Stripped to entertainment essentials, "Apocalypse Now" can boast a couple of thrilling action sequences and a trio of diverting supporting performances -- Duvall, the amazing Frederic Forrest as an agitated gunboat crewman called Chef and, in the unexpected comic highlight of the show, Dennis Hopper doing a hilarious turn as a zonked-out, sycophantic photo-journalist who has attached himself to the crazed Kurtz. Though he possesses greater inherent filmmaking ability, Coppola hasn't been nearly as astute as Ted Post and Karel Reisz, the directors of "Go Tell the Spartans" and "Who'll Stop the Rain," respectively. Their films were stripped for action, and as a result the implications had more impact and resonance.

Coppola's desire to say something significant -- even definitive -- about American military intervention in Vietnam is awkwardly apparent in his public statements about "Apocalypse Now" and in the platitudinous, navelgazing purple patches inflicted on the film itself. Instead of being embodied in the development and resolution of the story, what he thinks he wants to say is spoken in a husky, enigmatic stupor by Sheen and Brando.

Milius borrowed the plot outline for his screenplay from Joseph Conrad's "Heart of Darkness," then polished it off with a bloodbath cribbed from "The Wild Bunch." Incorrigibly indecisive, Coppola shot and discarded endings from both Milius and Conrad before settling on a vicious, meaningless denouement of his own invention. His apparent inspirations -- "Mondo Cane" and the more ritualistic samurai melodramas -- are on the debased side. Coppola even seems to transform himself into a morbidly pretentious Japanese director during the last hour or so of the film.

Conrad is the model Coppola should have trusted. The fatal dramatic mis-step in his scenario is the portrayal of Willard as a psychological wreck. Martin Sheen looks so over-the-hill-and-far-away from the outset that it plays havoc with the exposition when other characters -- notably the officers who send Willard after Kurtz -- don't seem to notice, or when we're supposed to accept Willard's narration as world-weary, tough-guy wisdom.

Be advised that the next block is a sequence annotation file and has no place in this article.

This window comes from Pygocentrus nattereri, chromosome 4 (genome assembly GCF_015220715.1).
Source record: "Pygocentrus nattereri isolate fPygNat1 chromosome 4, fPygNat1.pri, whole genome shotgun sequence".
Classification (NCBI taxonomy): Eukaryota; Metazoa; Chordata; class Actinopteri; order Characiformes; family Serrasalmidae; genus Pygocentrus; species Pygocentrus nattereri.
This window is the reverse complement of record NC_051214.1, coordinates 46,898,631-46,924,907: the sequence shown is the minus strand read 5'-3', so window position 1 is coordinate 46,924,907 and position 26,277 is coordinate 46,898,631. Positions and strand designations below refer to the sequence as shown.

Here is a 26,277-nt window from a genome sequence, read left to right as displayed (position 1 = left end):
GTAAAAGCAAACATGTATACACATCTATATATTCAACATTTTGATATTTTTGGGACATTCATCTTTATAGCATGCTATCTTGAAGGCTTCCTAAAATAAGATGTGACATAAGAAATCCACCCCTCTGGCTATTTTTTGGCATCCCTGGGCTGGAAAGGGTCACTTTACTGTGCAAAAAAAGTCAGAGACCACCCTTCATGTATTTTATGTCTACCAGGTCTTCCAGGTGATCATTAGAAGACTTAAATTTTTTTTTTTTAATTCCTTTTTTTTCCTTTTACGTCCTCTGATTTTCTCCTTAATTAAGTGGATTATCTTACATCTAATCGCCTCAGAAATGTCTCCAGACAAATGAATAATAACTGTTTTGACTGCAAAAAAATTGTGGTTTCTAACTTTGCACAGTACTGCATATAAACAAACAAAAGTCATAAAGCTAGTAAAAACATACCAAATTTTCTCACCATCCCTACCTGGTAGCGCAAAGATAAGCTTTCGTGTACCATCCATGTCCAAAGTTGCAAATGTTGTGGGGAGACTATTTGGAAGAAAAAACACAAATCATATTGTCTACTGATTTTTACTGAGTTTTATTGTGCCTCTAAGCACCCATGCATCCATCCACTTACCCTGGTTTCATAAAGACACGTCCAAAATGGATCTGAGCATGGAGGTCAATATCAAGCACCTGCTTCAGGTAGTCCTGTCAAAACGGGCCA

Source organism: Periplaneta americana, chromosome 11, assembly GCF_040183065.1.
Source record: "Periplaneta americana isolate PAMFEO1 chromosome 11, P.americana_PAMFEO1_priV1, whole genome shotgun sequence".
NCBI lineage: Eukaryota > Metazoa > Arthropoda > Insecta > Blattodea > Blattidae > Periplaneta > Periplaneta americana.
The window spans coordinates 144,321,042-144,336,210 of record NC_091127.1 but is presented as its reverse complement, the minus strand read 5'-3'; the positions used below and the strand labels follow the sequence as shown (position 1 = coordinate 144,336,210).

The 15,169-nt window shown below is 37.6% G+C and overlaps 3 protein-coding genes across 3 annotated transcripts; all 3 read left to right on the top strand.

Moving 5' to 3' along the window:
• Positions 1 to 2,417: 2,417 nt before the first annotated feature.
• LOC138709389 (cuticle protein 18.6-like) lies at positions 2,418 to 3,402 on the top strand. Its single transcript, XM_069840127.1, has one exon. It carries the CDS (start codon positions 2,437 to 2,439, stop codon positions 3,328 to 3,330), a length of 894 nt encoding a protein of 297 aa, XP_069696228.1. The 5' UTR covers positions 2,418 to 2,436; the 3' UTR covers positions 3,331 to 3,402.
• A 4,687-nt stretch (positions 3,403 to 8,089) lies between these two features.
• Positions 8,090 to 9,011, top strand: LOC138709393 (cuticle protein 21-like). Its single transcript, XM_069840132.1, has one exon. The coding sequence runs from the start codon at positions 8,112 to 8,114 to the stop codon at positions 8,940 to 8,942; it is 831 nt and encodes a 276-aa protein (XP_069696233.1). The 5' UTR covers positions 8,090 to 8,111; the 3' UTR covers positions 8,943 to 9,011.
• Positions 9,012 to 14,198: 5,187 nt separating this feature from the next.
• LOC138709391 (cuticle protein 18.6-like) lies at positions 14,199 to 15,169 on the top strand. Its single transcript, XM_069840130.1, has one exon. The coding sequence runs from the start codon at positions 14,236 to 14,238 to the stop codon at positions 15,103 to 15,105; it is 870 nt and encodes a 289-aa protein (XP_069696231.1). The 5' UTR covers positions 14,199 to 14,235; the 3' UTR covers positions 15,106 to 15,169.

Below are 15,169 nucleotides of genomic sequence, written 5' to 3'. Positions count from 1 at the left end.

Since Willard is depicted as merely a younger example of the corrupted Kurtz, the movie quest is immediately robbed of a humane perspective, a sense of mystery and a revealing climactic confrontation.

Aided by Vittorio Storaro's sinister chiaroscuro lighting and Dean Tavoularis' elaborate and increasingly farfetched sets, culminating in a replica of Angkor Wat, Coppola labors to sustain a surreal, nightmarish illusion of war-torn landscapes and moral rot. However, the sets tend to upstage and contradict the motley, schematic dramatic episodes they play host to.

This incongruity is especially noticeable in a tawdry episode about a U.S.O. troupe of dirty-dancing Playboy bunnies, and in a later encounter with supposedly grim, isolated G.I.s at a contested bridge that Storaro has inexplicably lit to suggest Christmas in Rockefeller Center.

The theoretical scheme of a descent that reveals more vile forms of corruption and madness the farther upstream we navigate is never realized. And when Brando, bald and obese, is finally sighted -- like Moby Dick -- among Storaro's exquisitely obscuring shadows at the Kurtz encampment, there's nothing left but the camp diversion of listening to him recite from T. S. Eliot and speculating about the sacrificial finale. He doesn't get as far as "Mistah Kurtz, he dead," unfortunately.

Coppola, a typically feckless Hollywood liberal, probably took on the project thinking of himself as an anti-war moralist and a stern foe of American imperialism. But the film owes most of its vitality to the fundamental pictorial excitement of combat scenes and reflects Milius' reactionary ideology with peculiar clarity. Taken at face value, the script seems to imply that Kurtz could have been the Patton of Vietnam if only small-minded superiors hadn't interfered. Coppola helped write "Patton" several years ago. On "Apocalypse Now," he got to command a make-believe army.

If Coppola intended to contradict the Milius view of Kurtz, his interpretation got mislaid -- probably because he started perceiving the movie as his own psychodrama. Eleanor Coppola testifies that "We had long conversations about the themes of the film. We talked about opposites, about power and limits, good and evil, peace and violence . . .

"We talked about how the film was a parallel for the very things that Francis was living out this year. How he had been Willard setting off on his mission to make a film and how he had turned into Kurtz for a while. I thought when he resolved the conflicts within himself, he would see the end of the film clearly."

Evidently, he never did; and "Apocalypse Now," despite flashes of excitement, remains a colossal egocentric blur.